What is being billed as a significant step in the process to build the Mid-Currituck Bridge, the NC Turnpike Authority has completed and released the Final Environmental Impact Statement. They have also revised their timeline (below). Little matters until we confirm the money exists for this project, which is less certain, given the make-up of NC politics these days. See related article below from the Daily Advance
Project Schedule (subject to change)
Draft Environmental Impact Statement
Final Environmental Impact Statement
Record of Decision
2nd Quarter 2012
Begin Final Design
2nd Quarter 2012
4th Quarter 2012
Project Open to Traffic
Environment study recommends mid-Currituck bridge
By Cindy Beamon
The Daily Advance
Friday, January 20, 2012
CURRITUCK — Plans for the $660 million mid-county bridge cleared a last major hurdle Thursday with release of the final environmental impact statement by the N.C. Turnpike Authority.
The study recommends the preferred alternative for the project, which involves construction of a seven-mile toll bridge across the Currituck Sound, as well as limited improvements to existing N.C. Highway 12 and U.S. Highway 158.
The Turnpike Authority, the state agency in charge of the bridge project said federal approval is expected this spring when the Federal Highway Administration issues its record of decision on the bridge. The Turnpike Authority said construction is set to begin by late this year and the bridge will open to traffic in 2017.
“The approval of this FEIS marks an important step forward for this project, which has been years in the making,” said David Joyner, executive director of the Turnpike Authority. “As the environmental planning process nears completion, the Turnpike Authority will determine over the next few months whether to proceed with the public-private partnership option or utilize municipal financing to build the project.”
Supporters applauded the possibility Tuesday that construction could begin soon, but opponents said the project is still far from being certain.
Jennifer Symonds, a long-time opponent of the bridge, said if the project proceeds as the Turnpike Authority expects, “there will be a lawsuit without a doubt.”
She said the Turnpike Authority is overly optimistic about its timeline to begin work. One major obstacle — how the project will be funded — still remains shaky, she said.
Supporters of the project were more optimistic that plans would go according to schedule.
State Rep. Bill Owens, D-Pasquotank, said he’s hoping builders will break ground before he leaves office in 2012.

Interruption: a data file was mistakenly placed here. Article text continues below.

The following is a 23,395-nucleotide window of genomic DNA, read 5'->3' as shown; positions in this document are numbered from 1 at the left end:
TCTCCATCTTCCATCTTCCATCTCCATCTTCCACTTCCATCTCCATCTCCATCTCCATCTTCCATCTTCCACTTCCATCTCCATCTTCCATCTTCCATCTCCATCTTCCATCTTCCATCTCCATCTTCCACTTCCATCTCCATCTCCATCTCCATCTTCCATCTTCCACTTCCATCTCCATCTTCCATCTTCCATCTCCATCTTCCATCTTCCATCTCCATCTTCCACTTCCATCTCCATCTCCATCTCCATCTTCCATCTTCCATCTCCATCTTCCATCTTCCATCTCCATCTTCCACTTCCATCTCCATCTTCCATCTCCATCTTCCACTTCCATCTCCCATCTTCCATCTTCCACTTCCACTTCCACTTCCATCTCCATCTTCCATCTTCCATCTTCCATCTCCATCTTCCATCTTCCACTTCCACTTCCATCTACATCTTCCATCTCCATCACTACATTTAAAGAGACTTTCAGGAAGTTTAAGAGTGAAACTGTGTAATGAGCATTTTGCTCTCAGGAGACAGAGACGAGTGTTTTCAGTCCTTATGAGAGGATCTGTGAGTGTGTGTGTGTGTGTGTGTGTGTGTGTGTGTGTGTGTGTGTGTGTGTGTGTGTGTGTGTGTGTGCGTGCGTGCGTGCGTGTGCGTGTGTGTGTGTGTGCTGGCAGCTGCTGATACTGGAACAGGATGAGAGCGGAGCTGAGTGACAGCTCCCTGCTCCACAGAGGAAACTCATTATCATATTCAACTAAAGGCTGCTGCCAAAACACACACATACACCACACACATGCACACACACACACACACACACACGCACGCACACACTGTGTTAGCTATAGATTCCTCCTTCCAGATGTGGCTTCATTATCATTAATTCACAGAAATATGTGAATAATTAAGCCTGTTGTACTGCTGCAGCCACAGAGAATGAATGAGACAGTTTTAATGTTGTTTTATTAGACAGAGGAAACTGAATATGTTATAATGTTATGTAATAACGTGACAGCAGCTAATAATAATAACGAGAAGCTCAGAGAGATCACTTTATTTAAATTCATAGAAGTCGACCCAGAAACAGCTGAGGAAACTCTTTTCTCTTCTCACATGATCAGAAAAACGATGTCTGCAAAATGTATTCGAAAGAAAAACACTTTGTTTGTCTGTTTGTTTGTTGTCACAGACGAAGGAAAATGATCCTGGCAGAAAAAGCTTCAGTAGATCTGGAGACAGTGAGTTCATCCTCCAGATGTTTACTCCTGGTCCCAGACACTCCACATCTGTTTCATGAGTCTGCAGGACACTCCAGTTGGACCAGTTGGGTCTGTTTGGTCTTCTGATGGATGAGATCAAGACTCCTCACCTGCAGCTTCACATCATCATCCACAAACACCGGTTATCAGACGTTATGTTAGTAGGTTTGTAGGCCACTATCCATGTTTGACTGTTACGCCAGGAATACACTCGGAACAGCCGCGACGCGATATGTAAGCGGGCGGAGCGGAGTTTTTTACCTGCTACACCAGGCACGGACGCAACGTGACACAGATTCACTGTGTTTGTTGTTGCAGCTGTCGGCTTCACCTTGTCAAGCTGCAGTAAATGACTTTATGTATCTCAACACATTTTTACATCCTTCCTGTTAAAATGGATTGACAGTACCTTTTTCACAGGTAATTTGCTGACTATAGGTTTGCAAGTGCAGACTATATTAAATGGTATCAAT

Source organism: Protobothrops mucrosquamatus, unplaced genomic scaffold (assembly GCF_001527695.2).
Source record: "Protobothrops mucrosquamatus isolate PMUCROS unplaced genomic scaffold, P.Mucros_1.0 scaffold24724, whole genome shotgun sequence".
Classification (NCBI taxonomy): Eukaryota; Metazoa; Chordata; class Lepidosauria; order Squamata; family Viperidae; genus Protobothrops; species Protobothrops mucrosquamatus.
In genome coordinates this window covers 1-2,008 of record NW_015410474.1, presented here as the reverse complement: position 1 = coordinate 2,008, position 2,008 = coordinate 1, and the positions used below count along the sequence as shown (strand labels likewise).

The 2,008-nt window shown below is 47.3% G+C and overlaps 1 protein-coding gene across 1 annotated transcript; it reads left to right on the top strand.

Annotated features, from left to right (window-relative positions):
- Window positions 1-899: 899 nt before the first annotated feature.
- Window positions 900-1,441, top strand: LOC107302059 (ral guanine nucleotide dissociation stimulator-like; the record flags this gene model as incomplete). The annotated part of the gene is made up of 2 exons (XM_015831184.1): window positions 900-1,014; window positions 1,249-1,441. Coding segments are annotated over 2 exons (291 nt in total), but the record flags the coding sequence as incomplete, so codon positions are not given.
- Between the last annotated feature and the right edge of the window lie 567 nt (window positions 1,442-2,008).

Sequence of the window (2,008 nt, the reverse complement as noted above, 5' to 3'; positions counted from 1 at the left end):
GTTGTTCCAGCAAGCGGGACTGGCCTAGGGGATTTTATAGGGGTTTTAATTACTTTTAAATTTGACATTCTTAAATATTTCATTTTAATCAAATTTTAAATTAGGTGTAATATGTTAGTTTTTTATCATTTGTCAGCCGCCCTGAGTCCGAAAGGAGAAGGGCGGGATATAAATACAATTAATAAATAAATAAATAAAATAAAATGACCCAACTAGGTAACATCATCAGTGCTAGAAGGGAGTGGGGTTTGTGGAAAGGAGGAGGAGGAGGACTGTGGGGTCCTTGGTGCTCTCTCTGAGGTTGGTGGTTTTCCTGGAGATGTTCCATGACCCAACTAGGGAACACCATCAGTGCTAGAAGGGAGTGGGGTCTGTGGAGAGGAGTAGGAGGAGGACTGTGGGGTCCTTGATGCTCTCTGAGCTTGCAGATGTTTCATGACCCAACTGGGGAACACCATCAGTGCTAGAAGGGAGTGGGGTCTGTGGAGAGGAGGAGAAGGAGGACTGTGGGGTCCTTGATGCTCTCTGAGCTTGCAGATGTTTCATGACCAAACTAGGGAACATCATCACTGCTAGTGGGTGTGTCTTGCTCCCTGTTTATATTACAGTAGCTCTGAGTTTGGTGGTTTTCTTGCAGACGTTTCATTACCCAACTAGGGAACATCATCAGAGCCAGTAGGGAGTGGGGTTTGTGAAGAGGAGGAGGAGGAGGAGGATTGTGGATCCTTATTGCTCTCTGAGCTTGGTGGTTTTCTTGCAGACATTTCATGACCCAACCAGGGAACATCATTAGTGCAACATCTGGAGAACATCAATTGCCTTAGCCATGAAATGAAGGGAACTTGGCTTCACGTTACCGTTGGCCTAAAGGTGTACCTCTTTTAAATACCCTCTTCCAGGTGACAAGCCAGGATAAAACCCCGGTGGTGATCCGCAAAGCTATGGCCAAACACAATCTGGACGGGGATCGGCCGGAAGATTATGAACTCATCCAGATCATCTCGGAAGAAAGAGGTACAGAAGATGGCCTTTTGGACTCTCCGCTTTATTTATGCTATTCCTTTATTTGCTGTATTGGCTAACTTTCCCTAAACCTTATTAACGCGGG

“It’s just one of the last remaining large items on my bucket list that I had to do as a politician,” said Owens.
John Rorer, chairman of the Currituck Board of Commissioners, said the county has already been making plans for the major construction project.
“This will open up a whole new wealth of opportunities for people in Currituck County,” Rorer said.
Financing for the project still remains uncertain. The Turnpike Authority said it will be weighing two options: a public-private partnership or state financing alone.
Rorer said he viewed the review of options as a good sign that the project will not hinge on what private investors decide.
Owens said the Turnpike Authority is “keeping its options open” but is not overly concerned about losing private backing for the project.
But Symonds said the funding issue is still far from resolved. Lawmakers nearly cut funding last year, and the project may face a similar challenge this year — but without the presence of its two major proponents, Owens and retired state Sen. Marc Basnight on board, she said.
The Environmental Impact Statement includes a preferred route for the bridge.
The preferred alternative for the bridge will place the toll plaza on the Currituck mainland at U.S. Highway 158 north of Aydlett with a bridge across Maple Swamp. Aydlett Road will remain open to traffic and turning movements would not be restricted at Waterlily Road. A median acceleration lane will be added to aid safe turns at Waterlily Road and U.S. 158.
The landing point for the bridge in Corolla would pass between the Corolla Bay subdivision and the northern end of Monteray Shores subdivision. The bridge approach will be at least 300 feet away from the homes and lots west off N.C. 12.
The project is expected to reduce travel time and congestion, as well as provide an alternative hurricane evacuation route for the northern Outer Banks.
The FEIS and supporting documents are available on the project website at www.ncdot.gov/projects/midcurrituckbridge. By Feb. 3, hard copies of the FEIS may be viewed at the Currituck County Courthouse; public libraries in Corolla, Currituck County, and Dare County; the Town of Duck Administrative Building; town halls in Kitty Hawk and Southern Shores; the N.C. Department of Transportation Maintenance Yard Office in Maple; as well as by appointment at the Turnpike Authority Office in Raleigh.
Comments regarding the FEIS will be accepted until March 12. They can be e-mailed to firstname.lastname@example.org or mailed to Jennifer Harris, North Carolina Turnpike Authority, 1578 Mail Service Center, Raleigh, NC 27699-1578.
FEIS can be found here
Sunday, January 22, 2012
Posted by Jason Summerton at 6:04 AM